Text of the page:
Hunters weren’t on his list of worries anymore. They trekked into the woods, but they never made the steep drop into his area. The deer bedded down in the pine thicket just within earshot of his home, but the local hunters would never know that.
After finally getting a little rest in his cot, he stepped outside to stretch. (Day 3) The tiny slivers of early morning sunlight slid through the budding leaves above him. He stretched his arms forward to bat at what had to be the last leaf from fall as it drifted lazily right to left on its way to the forest floor. It must have been ousted from its resting place on the branches far above his slanted rooftop by a breeze he could only imagine. His world in the hollow was rarely graced by the wind’s presence. He caught a glimpse of the back of his hand as he just missed the stem of the leaf. It was rare for him to examine himself. There were no mirrors in his shanty, but he thought he recognized the look of his hand. His skin resembled the well-worn saddles that hung in his grandfather’s barn all those years ago. Soft, thin in spots, and somewhat discolored. They, too, looked tired and used up. It wasn’t like him to notice or care about such things.
A good stretch of his back and a sip of cool water from the dented metal cup he had rested on the fallen log outside his front door, and he was on his way. By his records, he was a day behind. Keeping watch after his encounter with the girl had upset the balance he worked so hard to maintain. His foraging had been cut short, and he had water to haul. Not wishing to waste anymore time and, feeling fairly certain his worries were over, he set out north.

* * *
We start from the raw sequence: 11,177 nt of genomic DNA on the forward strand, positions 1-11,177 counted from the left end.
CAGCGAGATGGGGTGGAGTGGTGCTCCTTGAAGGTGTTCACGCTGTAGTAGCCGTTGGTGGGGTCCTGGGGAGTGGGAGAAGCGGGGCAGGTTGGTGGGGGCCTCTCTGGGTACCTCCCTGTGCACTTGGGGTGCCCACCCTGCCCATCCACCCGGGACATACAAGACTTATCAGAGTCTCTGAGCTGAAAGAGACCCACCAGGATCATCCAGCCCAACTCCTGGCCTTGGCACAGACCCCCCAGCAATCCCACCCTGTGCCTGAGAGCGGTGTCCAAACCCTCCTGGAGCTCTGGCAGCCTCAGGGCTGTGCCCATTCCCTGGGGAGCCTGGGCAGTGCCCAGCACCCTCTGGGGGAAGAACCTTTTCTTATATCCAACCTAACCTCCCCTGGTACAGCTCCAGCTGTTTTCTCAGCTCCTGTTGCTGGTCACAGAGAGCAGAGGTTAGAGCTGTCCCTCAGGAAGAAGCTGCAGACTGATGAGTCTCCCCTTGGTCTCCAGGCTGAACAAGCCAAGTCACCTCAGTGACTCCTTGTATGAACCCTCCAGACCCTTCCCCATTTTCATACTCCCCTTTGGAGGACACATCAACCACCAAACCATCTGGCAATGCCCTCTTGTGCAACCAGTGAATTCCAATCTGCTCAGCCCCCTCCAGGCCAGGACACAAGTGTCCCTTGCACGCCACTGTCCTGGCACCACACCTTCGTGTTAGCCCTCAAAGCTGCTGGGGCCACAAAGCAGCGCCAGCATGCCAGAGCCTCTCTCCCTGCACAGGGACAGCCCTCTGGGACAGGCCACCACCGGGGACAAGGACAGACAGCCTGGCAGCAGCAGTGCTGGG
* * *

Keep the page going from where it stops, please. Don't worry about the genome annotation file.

Years ago—maybe decades, he really wasn’t sure—he had learned to leave his one-room dwelling by a different path each time he ventured out. The ground around his home shouldn’t look well-traveled. Paths need not exist. His goal was certainly not to invite anyone to take a wooded road to his front door. So it was that each day, he chose a different direction to exit the area immediately surrounding his tiny cabin. Just for good measure, he would return with the odd fallen branch or chunk of hollow log to toss down if he felt he could see a trail beginning to form.
(Day 4) The stream wasn’t too far from his home. He carried a bucket in each hand. One was red plastic and the other was metal. The handle of the metal one dug always dug into his palm on the return trip—not his favorite chore. He loved the stream and all the sandy patches of raised earth in the creek bed visible during dry spells. On a typical day, he would hum to himself as he worked. As he picked his way carefully down the bank, more than one tune crossed his mind. Stepping carefully across two rotting oak branches and squatting at the stream’s edge, he filled his first bucket, mindful not to include any sand in his haul. When he had filled the metal bucket to the brim, he reached for the red one without looking behind him.
“Why don’t you set both buckets in at once?”
He couldn’t be sure in that moment if it was the sound of the voice itself or the simple fact that, instead of a bucket, he had gotten a question that startled him most. Whipping his head about and stifling a shout, he was on his feet in an instant. On guard, all of his senses activated, and almost aching, he strained his neck right then left, up and down as he searched above the steep clay wall for a face to match the voice.
(Day 5) It took him longer than it should to find her. She must have been watching him for a good while because she looked quite at ease with her chin resting on her hands as she lay on her stomach peering down at him from the bank’s edge. Her head was still cocked in question when his eyes settled on her face. “Why don’t you?” she asked again.